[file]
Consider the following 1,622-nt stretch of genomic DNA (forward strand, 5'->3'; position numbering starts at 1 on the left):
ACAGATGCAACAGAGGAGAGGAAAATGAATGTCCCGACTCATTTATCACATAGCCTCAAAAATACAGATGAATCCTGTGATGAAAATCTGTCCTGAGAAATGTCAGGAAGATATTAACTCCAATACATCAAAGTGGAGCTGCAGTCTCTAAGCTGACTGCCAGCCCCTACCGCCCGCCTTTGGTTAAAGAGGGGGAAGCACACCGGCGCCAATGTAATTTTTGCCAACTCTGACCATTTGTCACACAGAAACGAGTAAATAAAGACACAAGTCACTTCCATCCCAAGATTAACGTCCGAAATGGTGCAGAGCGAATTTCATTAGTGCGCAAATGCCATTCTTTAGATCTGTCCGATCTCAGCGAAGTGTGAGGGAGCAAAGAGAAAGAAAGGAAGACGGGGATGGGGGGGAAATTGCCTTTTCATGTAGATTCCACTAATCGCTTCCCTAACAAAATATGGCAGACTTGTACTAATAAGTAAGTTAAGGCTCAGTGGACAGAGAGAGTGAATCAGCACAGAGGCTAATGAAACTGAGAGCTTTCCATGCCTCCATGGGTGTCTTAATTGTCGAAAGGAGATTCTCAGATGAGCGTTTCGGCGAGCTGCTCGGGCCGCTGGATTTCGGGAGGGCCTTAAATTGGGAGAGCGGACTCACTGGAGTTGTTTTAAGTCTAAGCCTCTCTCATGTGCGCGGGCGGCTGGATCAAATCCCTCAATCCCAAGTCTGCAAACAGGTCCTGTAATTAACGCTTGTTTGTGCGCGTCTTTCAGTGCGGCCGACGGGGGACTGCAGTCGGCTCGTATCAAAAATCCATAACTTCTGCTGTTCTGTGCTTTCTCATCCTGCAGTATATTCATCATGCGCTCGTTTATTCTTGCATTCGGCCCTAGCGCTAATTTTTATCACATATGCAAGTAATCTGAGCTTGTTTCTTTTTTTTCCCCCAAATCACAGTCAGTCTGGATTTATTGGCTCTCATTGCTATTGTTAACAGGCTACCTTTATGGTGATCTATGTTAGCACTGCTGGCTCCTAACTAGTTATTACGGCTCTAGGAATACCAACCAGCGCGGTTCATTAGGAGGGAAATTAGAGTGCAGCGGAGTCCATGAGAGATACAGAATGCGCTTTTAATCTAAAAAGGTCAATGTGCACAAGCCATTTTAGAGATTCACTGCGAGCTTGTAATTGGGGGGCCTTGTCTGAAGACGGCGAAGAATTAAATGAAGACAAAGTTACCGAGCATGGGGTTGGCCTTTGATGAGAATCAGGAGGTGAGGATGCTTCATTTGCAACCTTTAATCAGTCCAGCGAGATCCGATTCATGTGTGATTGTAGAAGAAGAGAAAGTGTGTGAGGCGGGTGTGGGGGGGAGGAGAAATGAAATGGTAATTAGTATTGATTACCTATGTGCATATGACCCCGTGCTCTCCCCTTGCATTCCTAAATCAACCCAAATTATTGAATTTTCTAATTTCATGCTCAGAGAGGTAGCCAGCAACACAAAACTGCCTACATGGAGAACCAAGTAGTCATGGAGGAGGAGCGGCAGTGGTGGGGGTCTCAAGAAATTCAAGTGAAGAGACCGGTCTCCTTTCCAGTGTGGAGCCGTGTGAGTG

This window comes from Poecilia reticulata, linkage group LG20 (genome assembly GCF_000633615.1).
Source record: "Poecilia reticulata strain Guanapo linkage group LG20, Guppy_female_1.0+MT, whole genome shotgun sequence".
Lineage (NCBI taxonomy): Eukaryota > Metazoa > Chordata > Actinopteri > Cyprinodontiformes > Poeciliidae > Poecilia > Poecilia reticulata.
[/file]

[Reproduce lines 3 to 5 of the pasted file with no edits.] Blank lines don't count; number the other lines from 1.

This window comes from Poecilia reticulata, linkage group LG20 (genome assembly GCF_000633615.1).
Source record: "Poecilia reticulata strain Guanapo linkage group LG20, Guppy_female_1.0+MT, whole genome shotgun sequence".
Lineage (NCBI taxonomy): Eukaryota > Metazoa > Chordata > Actinopteri > Cyprinodontiformes > Poeciliidae > Poecilia > Poecilia reticulata.